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Quantitative electroencephalography: new technology to optimise cognitive functions

SHA Wellness Clinic
November 27, 2023

What happens in the brain when you watch your favourite series? Are your waves speeding up or slowing down? And what does the brain do when you start to get bored?

SHA Wellness Clinic will answer all these questions, and some more complex ones. It will even train your brain to concentrate and not wander off when you start to get distracted by your mobile phone after fifteen minutes on the sofa. This is all part of a neurofeedback training that will be carried out with the quantitative electroencephalography (QEEG) helmet, recently acquired by the Brain Health Unit.

Professor Bruno Ribeiro, PhD, head of this unit will start using the QEEG helmet in the cinema. While patients watch a film or a series, the helmet will map the brain in real time. “Each of its endings is an electrode that measures in real time where thoughts are moving. This technique allows us to know the semantic value and texture of each image that the patient is evoking in the cinema,” explains Ribeiro.

In the darkness of the cinema, the brainwaves of the more relaxed patient can be measured. “On the big screen, we will be able to visualise the mapping of the brain while asking the patient to do certain activities. The helmet makes it possible to create a specific neurofeedback protocol much faster, as the mapping identifies which brain circuit is activated,” Ribeiro reflects.

Depending on what appears at each point in the brain during a neurofeedback session, the treatment protocol can be specified as much as possible.

If, while the patient is watching their favourite series, brain wave dysregulation occurs, the helmet will detect the alteration in brain activity, and visual stimuli will immediately appear on the screen, forcing the patient to change the way they function, and optimise brain functioning. “For example, if the patient is bored during some part of the series, and the aim of the treatment is to train low beta brain waves to improve concentration, the series will stop and the screen will emit an irritating sound, or go red,” says Ribeiro.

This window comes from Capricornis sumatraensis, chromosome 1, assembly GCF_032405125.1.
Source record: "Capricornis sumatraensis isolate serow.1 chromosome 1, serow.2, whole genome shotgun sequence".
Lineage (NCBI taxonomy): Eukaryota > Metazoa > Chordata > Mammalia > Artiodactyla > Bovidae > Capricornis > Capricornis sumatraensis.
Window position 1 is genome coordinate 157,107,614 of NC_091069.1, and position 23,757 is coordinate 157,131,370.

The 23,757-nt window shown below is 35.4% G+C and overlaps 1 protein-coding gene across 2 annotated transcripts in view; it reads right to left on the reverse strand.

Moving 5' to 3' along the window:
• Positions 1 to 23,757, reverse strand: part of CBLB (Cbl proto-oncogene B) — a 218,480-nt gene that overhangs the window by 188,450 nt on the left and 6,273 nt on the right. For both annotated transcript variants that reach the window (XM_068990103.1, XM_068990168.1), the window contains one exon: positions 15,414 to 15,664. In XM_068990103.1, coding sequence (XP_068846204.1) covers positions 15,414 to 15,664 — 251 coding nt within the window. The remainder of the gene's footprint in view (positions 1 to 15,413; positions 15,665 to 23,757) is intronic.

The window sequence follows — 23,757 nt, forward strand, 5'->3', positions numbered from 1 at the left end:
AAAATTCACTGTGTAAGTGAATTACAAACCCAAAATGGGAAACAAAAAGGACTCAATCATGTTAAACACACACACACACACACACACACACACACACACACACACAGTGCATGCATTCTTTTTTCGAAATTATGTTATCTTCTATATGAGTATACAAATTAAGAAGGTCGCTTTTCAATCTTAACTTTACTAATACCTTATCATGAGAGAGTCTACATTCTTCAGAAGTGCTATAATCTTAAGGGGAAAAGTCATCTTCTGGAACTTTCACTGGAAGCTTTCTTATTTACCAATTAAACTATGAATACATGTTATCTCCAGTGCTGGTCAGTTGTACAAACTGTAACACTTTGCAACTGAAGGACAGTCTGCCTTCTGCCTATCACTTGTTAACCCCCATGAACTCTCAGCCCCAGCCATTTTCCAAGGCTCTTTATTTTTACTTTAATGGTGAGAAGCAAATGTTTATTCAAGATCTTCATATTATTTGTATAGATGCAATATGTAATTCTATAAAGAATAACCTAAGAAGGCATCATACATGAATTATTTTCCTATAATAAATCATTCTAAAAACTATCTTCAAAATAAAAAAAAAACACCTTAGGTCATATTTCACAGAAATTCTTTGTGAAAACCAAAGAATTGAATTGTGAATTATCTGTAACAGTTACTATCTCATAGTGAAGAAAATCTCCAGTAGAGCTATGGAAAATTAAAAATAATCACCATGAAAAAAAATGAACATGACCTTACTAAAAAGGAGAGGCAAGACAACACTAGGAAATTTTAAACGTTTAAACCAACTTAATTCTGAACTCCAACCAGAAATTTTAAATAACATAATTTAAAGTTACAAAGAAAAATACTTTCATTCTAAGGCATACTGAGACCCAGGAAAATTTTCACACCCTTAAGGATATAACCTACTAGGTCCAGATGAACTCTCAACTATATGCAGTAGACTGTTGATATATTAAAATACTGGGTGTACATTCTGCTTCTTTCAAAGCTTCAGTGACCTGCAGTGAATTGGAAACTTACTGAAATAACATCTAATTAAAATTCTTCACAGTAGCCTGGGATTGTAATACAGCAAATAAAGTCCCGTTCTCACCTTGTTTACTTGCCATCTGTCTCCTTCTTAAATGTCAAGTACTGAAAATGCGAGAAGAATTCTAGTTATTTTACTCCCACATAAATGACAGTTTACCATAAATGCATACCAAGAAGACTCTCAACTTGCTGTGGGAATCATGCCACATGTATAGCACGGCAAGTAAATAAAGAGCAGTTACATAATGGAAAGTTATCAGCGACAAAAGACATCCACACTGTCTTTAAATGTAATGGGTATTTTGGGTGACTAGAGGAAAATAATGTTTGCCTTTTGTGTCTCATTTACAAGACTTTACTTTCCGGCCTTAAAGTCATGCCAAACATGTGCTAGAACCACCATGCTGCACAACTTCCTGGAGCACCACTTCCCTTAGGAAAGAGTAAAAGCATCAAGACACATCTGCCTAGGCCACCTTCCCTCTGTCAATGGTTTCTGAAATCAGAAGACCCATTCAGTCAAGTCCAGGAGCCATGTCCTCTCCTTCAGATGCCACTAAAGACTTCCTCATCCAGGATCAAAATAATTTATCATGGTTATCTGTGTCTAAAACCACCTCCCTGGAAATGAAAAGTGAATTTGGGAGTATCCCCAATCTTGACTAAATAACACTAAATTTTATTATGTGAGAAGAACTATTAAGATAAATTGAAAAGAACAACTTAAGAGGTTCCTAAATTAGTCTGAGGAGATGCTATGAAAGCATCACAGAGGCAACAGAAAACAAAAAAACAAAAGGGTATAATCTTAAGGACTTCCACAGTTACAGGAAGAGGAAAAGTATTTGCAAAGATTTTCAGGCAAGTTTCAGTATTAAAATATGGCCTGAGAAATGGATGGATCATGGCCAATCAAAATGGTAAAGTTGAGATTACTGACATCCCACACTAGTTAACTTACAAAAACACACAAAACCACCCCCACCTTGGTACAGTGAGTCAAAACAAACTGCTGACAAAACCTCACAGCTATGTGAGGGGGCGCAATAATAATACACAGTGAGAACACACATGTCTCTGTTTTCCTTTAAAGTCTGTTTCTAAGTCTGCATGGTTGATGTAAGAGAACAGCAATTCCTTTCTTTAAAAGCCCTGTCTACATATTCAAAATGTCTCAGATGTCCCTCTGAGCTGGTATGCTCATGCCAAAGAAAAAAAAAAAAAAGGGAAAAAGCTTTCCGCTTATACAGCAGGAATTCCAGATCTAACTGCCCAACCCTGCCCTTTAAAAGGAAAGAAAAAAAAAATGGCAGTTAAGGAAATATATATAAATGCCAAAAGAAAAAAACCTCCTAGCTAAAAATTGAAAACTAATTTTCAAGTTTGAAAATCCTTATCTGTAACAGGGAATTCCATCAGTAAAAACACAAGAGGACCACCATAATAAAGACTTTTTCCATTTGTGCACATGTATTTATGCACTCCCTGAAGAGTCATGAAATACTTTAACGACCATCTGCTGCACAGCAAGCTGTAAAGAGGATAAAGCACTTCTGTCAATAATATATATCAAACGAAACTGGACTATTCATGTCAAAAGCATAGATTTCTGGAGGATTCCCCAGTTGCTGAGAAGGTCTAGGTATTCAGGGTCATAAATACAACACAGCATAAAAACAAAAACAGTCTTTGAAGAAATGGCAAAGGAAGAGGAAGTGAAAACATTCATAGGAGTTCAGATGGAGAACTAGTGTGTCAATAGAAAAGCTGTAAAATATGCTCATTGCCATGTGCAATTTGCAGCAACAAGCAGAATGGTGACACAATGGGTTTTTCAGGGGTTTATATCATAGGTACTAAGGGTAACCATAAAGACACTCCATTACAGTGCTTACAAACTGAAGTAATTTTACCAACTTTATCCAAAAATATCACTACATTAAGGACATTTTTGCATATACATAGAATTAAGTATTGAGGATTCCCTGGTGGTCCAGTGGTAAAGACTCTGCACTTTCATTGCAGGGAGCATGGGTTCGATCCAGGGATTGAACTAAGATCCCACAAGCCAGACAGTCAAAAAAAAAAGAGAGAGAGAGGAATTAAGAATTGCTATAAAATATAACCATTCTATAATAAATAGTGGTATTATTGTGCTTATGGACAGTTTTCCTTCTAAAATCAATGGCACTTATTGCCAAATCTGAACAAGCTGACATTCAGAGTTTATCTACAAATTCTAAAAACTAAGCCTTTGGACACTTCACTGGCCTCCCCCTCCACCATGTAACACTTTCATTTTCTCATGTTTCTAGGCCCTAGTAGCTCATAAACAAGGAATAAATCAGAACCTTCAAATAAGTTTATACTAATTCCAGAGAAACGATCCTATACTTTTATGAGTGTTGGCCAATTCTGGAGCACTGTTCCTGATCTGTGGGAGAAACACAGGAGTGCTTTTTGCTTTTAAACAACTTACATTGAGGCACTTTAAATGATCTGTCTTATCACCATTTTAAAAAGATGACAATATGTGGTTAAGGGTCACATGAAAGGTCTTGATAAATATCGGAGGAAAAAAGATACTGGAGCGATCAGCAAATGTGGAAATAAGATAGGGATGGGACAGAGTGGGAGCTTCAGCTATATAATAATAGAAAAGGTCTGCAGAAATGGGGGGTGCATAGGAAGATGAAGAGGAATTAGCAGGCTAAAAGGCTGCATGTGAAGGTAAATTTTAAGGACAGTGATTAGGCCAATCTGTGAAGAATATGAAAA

What has happened is that the helmet has detected that a part of the brain is not emitting enough low beta waves, and so its software has decided to modify the stimuli (in this case, stop the series) until the brain is brought back to the desired level of concentration. “This educates the brain to stay within the brainwave frequency fluctuations that maximise its cognitive abilities,” Ribeiro summarises.

Professor Ribeiro believes that combining neurofeedback techniques with the neurotreatment helmet will achieve spectacular results in the diagnosis of neurological and degenerative diseases such as depression and dementia.

The use of the QEEG helmet will be a breakthrough in the understanding of brain function and ways to train the brain to optimise its cognitive. functions.

With the help of Artificial Intelligence, the brainwave measurements are sent in real time to a server that compares them with a database of brain activity of thousands of subjects recorded by a laboratory. The software will illustrate brainwave deviations and frequency bands corresponding to specific brain regions and compare them with a normative database to produce a comprehensive report of the patient’s brain functioning.



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